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Censorship and the visual arts

Censorship and the visual arts
Banksy street art: Graffiti cleaner
Graffiti depicting graffiti removal by Banksy. Created in May 2008 at Leake Street in London, painted over by August 2008.
Notice the animals resembling cave art from Lascaux or Altamira. Photo credit: Banksy
Censorship and the Visual Arts
The international, although by no means universal, appeal of art is mirrored by its ability to provoke
controversy the world over. Significantly, the catalysts for outrage and censorship seem by and large to
be the same; countries that take pride in their liberality and support for freedom of expression react in
ways remarkably similar to those they perceive to be repressive. (Harrison)
Throughout history, individuals and groups have recognized the communicative and persuasive power of the
visual arts. They have used art to their advantage. In religious structures, frescoes, paintings, windows etc. were
originally themed to communicate with the illiterate and to set the proper atmosphere for worship. Posters,
murals, and graffiti are traditional tools used by dissidents to promote social and political change. Politicians pay
millions of dollars for effective visuals to sway public opinion. Artists of all types have used the communicative
power of their métier to draw public attention to social
Our Bill of Rights guarantees freedom of expression to all
citizens. In theory, this means that the atheist has as much
voice as the evangelist, the socialist as the capitalist, the poor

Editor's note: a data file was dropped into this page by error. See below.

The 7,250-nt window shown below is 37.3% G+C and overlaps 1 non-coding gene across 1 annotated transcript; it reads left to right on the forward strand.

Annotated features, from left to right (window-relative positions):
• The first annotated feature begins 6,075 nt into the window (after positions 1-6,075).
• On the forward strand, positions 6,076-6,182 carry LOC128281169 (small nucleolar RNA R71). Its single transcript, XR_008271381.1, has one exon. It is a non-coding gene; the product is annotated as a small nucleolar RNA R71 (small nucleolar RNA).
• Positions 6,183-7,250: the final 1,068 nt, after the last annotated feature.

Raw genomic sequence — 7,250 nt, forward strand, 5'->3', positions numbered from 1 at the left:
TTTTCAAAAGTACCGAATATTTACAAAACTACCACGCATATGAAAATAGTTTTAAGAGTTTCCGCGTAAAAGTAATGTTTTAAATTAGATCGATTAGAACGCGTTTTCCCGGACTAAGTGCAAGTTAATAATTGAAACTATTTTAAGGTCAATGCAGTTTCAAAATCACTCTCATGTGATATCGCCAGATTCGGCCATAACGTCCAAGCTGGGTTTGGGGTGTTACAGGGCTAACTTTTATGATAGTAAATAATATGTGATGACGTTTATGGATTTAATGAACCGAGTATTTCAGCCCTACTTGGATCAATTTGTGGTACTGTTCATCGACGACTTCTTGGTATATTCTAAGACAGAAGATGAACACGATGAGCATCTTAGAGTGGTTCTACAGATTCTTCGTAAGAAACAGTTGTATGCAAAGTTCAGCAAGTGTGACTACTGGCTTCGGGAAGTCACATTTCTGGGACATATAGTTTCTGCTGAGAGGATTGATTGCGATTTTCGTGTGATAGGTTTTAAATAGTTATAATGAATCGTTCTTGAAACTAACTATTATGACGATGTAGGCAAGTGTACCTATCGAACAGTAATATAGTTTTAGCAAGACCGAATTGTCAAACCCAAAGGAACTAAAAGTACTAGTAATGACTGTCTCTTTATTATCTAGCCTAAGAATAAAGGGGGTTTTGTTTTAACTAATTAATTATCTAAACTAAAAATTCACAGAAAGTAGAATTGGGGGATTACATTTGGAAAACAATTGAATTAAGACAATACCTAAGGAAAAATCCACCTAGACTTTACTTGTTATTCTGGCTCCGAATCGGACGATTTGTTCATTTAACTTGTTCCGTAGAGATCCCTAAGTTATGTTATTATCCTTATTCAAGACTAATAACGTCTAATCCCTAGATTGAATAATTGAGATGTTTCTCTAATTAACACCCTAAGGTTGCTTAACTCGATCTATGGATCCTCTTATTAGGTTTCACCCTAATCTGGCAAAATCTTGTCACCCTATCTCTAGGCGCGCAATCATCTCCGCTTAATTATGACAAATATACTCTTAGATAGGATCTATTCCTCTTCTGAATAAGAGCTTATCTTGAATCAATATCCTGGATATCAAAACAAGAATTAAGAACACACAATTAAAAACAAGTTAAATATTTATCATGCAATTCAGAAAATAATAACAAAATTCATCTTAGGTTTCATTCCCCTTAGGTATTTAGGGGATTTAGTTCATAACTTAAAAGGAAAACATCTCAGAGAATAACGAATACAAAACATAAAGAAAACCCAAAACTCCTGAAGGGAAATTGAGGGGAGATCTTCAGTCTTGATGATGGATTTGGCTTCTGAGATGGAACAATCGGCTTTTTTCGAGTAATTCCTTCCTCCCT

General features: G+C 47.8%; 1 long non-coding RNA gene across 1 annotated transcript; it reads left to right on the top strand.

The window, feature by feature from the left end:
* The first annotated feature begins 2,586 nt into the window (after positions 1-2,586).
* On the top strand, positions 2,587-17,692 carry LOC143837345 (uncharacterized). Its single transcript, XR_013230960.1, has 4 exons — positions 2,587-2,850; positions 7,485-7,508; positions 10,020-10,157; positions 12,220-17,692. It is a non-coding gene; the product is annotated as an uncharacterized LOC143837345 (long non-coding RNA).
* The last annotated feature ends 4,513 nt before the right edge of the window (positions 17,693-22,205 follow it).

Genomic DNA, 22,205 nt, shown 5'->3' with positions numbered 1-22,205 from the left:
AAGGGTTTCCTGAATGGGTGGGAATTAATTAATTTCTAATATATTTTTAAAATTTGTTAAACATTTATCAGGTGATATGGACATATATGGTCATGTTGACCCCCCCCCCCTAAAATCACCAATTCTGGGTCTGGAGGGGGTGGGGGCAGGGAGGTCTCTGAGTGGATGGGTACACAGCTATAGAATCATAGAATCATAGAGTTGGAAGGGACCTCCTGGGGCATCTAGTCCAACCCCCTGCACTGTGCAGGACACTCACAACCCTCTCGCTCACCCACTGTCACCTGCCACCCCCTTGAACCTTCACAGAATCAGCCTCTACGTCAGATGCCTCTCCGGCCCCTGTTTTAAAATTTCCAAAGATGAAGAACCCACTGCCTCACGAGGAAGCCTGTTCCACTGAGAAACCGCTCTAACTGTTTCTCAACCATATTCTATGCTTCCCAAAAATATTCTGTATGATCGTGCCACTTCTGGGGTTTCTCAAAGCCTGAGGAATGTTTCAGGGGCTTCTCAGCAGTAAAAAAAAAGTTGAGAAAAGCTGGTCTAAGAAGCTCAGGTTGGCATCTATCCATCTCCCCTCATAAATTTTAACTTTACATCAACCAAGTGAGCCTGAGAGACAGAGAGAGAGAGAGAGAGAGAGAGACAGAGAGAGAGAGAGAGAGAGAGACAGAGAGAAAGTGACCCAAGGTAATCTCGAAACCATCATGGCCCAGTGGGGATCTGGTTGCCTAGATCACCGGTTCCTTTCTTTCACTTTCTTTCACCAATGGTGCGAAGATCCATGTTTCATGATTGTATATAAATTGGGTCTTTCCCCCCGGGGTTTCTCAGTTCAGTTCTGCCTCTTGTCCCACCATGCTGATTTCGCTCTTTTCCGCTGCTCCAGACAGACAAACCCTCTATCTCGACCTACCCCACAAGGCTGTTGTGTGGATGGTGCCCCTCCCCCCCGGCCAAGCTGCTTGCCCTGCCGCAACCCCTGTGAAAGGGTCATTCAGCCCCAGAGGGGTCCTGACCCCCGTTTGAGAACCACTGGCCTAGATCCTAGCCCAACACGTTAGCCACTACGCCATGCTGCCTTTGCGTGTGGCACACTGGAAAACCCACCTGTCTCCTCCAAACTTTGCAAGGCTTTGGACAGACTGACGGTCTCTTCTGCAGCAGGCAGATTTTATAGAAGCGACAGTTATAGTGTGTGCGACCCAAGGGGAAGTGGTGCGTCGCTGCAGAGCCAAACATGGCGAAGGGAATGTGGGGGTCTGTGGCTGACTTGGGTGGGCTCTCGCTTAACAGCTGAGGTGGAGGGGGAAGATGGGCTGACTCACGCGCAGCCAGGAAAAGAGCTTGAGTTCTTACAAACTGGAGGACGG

man as the wealthy – and yet, individuals and groups are not
content to speak their minds; instead, they try to obliterate
opposing messages and silence their “opposition.” Think, for
example, about the right-wing vs. left-wing battle for the
airwaves: Fox News vs. PBS and NPR.
Censorship is a broad topic with broader implications for our society
and personal freedoms. As you research and write this paper, be
inclusive in your research. Take in more information than you think
you will need, and then apply what you have learned and concluded
to focus on the following issues in your writing:
• Address the issue of censorship as it pertains to the visual
arts in the United States
o Should a government, a religious group, or a board of
directors, for example, have the right to refuse to
display art in a
public location based on its personal
o What has been the trend in art censorship over the
past 20 years?
aesthetics or standards of morality? Include in your
reasoning not only traditional art forms such as
sculpture or painting, but also street art, performance
art, cartoon art, etc.
• Use your answers to the questions above as a springboard to
address the following, more universal, questions:
o What are the implications for our society if your
opinions were to become law?
o The birth of the internet and its growing importance
as a communication and news source signaled an
exponential decrease in the influence of traditional
mainstream media. Considering our increasingly
visually oriented culture, what impact will/does
censorship have on our ability to make logical,
informed decisions? What will this do to our society?
Specifics: • MLA or APA style (use Word template if you are not familiar
with the style). Include reference citations and a Works Cited
page. Use endnotes rather than footnotes.
• 3-5 pages typed, works cited page is extra.
• Submit electronically via Blackboard or email not later than
11:59 p.m. on Monday April 18.
• Plagiarism is not an option, even with a few word
substitutions. Cite all
• Use your computer’s spelling and grammar check tools.
of your sources, and be certain that you
are not using someone else’s work without permission.
• I have included on the following pages a number of potential
references that you might find helpful;
During his first year in office,
Virginia Attorney General Ken
Cuccinelli censored the state seal –
designed in 1776.?